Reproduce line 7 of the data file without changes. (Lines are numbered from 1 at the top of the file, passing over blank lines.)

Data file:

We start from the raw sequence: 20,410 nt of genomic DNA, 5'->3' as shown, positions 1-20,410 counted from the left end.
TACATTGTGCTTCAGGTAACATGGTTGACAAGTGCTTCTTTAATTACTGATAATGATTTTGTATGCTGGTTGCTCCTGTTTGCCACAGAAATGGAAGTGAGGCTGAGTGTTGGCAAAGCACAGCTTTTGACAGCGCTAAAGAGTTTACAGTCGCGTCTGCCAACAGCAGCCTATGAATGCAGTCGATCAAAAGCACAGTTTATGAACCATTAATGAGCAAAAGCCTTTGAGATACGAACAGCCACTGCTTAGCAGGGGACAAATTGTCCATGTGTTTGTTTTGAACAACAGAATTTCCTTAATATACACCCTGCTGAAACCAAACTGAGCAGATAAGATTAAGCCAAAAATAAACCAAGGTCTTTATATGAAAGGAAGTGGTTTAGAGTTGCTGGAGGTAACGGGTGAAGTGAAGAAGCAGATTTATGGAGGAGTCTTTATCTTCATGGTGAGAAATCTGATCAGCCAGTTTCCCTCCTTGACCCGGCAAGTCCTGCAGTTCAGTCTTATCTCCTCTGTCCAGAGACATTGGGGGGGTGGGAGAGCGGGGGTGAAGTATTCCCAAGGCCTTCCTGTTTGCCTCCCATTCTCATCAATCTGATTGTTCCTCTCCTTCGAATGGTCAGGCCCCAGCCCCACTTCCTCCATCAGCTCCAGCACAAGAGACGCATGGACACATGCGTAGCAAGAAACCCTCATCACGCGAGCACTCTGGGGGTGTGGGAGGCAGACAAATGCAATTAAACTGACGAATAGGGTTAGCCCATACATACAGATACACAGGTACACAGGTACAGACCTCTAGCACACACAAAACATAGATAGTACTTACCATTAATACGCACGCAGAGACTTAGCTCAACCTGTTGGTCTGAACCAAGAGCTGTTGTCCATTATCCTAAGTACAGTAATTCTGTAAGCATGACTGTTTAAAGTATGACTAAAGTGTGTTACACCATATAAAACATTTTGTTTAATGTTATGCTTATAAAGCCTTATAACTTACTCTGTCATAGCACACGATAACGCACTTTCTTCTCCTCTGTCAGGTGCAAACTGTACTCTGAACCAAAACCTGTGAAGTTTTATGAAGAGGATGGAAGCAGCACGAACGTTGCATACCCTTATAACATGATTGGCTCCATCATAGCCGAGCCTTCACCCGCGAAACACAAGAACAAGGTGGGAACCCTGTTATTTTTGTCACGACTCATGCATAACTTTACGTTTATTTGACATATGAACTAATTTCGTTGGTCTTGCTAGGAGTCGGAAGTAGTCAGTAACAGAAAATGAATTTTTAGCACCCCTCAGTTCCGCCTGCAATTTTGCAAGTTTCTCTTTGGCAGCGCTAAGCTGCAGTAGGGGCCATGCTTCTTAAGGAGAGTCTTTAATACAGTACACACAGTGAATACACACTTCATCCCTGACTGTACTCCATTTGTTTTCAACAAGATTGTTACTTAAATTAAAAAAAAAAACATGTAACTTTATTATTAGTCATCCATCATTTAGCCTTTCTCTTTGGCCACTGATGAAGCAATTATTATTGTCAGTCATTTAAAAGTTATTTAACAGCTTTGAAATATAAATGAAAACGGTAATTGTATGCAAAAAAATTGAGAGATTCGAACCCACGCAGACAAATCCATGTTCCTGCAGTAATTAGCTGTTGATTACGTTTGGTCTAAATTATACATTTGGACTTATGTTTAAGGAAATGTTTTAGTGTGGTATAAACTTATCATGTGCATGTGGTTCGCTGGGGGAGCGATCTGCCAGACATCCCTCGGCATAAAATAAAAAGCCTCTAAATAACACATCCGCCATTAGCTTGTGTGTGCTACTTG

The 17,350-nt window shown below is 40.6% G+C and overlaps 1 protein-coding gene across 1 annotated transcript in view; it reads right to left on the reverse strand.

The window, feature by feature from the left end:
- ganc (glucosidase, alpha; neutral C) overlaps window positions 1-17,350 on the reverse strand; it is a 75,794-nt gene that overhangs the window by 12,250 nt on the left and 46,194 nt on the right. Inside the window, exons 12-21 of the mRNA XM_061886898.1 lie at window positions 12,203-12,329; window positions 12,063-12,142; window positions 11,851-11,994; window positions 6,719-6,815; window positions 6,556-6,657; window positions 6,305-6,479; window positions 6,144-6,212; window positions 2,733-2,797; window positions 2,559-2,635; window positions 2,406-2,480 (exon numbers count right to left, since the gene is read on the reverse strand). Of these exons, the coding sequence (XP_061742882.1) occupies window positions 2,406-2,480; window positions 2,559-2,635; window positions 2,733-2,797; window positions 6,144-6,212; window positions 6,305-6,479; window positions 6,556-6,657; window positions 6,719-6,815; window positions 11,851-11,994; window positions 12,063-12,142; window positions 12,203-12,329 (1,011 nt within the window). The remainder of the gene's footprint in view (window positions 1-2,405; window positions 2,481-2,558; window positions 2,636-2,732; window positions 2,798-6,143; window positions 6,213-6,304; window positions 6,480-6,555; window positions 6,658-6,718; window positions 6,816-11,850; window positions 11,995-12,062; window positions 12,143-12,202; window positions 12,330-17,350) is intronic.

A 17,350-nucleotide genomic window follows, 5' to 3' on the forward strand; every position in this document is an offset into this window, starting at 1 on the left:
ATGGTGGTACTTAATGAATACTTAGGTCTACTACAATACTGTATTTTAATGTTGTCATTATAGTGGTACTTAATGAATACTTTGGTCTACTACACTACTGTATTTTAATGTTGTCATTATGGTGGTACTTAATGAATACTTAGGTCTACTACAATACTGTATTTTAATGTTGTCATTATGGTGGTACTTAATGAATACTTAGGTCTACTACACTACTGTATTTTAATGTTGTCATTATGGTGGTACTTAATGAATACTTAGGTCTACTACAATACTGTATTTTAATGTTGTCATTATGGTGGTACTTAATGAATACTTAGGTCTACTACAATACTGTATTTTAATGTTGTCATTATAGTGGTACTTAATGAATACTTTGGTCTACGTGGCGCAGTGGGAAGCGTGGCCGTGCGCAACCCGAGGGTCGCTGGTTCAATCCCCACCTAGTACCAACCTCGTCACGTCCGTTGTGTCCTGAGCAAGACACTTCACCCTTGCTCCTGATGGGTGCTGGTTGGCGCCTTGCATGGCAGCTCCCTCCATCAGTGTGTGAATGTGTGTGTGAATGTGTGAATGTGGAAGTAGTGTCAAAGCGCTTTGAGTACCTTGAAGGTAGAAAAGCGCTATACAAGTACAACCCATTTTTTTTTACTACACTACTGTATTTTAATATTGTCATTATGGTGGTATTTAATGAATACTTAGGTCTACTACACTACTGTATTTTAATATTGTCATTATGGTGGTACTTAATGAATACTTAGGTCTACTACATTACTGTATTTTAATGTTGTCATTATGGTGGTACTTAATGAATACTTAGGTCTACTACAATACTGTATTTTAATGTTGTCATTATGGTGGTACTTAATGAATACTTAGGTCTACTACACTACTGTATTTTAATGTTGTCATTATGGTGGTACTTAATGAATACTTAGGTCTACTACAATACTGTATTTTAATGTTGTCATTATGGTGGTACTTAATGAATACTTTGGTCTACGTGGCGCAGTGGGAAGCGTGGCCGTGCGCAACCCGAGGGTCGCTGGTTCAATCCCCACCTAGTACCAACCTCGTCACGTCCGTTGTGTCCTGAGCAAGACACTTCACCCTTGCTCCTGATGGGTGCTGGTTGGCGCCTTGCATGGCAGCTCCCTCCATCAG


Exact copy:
ATGGTGGTACTTAATGAATACTTAGGTCTACTACAATACTGTATTTTAATGTTGTCATTATAGTGGTACTTAATGAATACTTTGGTCTACTACACTACTGTATTTTAATGTTGTCATTATGGTGGTACTTAATGAATACTTAGGTCTACTACAATACTGTATTTTAATGTTGTCATTATGGTGGTACTTAATGAATACTTAGGTCTACTACACTACTGTATTTTAATGTTGTCATTATGGTGGTACTTAATGAATACTTAGGTCTACTACAATACTGTATTTTAATGTTGTCATTATGGTGGTACTTAATGAATACTTAGGTCTACTACAATACTGTATTTTAATGTTGTCATTATAGTGGTACTTAATGAATACTTTGGTCTACGTGGCGCAGTGGGAAGCGTGGCCGTGCGCAACCCGAGGGTCGCTGGTTCAATCCCCACCTAGTACCAACCTCGTCACGTCCGTTGTGTCCTGAGCAAGACACTTCACCCTTGCTCCTGATGGGTGCTGGTTGGCGCCTTGCATGGCAGCTCCCTCCATCAGTGTGTGAATGTGTGTGTGAATGTGTGAATGTGGAAGTAGTGTCAAAGCGCTTTGAGTACCTTGAAGGTAGAAAAGCGCTATACAAGTACAACCCATTTTTTTTTACTACACTACTGTATTTTAATATTGTCATTATGGTGGTATTTAATGAATACTTAGGTCTACTACACTACTGTATTTTAATATTGTCATTATGGTGGTACTTAATGAATACTTAGGTCTACTACATTACTGTATTTTAATGTTGTCATTATGGTGGTACTTAATGAATACTTAGGTCTACTACAATACTGTATTTTAATGTTGTCATTATGGTGGTACTTAATGAATACTTAGGTCTACTACACTACTGTATTTTAATGTTGTCATTATGGTGGTACTTAATGAATACTTAGGTCTACTACAATACTGTATTTTAATGTTGTCATTATGGTGGTACTTAATGAATACTTTGGTCTACGTGGCGCAGTGGGAAGCGTGGCCGTGCGCAACCCGAGGGTCGCTGGTTCAATCCCCACCTAGTACCAACCTCGTCACGTCCGTTGTGTCCTGAGCAAGACACTTCACCCTTGCTCCTGATGGGTGCTGGTTGGCGCCTTGCATGGCAGCTCCCTCCATCAG